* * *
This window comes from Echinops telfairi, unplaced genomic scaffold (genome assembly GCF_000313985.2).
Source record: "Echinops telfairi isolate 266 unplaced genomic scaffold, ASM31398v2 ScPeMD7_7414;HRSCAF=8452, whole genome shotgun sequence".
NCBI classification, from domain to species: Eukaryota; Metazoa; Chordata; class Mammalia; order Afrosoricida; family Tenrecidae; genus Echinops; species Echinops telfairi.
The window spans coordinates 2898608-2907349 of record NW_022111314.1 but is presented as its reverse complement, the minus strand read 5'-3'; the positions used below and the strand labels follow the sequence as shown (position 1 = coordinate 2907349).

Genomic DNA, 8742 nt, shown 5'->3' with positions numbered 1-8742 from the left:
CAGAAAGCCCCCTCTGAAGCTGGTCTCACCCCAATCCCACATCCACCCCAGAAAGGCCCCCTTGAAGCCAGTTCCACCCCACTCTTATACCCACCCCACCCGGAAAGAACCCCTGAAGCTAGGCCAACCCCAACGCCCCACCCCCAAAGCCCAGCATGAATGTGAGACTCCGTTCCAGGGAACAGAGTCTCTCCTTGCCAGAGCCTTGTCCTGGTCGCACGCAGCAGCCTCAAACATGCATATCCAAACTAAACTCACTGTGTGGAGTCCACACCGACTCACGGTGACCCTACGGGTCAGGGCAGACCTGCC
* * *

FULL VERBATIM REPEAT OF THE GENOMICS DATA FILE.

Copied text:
This window comes from Echinops telfairi, unplaced genomic scaffold (genome assembly GCF_000313985.2).
Source record: "Echinops telfairi isolate 266 unplaced genomic scaffold, ASM31398v2 ScPeMD7_7414;HRSCAF=8452, whole genome shotgun sequence".
NCBI classification, from domain to species: Eukaryota; Metazoa; Chordata; class Mammalia; order Afrosoricida; family Tenrecidae; genus Echinops; species Echinops telfairi.
The window spans coordinates 2898608-2907349 of record NW_022111314.1 but is presented as its reverse complement, the minus strand read 5'-3'; the positions used below and the strand labels follow the sequence as shown (position 1 = coordinate 2907349).

Genomic DNA, 8742 nt, shown 5'->3' with positions numbered 1-8742 from the left:
CAGAAAGCCCCCTCTGAAGCTGGTCTCACCCCAATCCCACATCCACCCCAGAAAGGCCCCCTTGAAGCCAGTTCCACCCCACTCTTATACCCACCCCACCCGGAAAGAACCCCTGAAGCTAGGCCAACCCCAACGCCCCACCCCCAAAGCCCAGCATGAATGTGAGACTCCGTTCCAGGGAACAGAGTCTCTCCTTGCCAGAGCCTTGTCCTGGTCGCACGCAGCAGCCTCAAACATGCATATCCAAACTAAACTCACTGTGTGGAGTCCACACCGACTCACGGTGACCCTACGGGTCAGGGCAGACCTGCC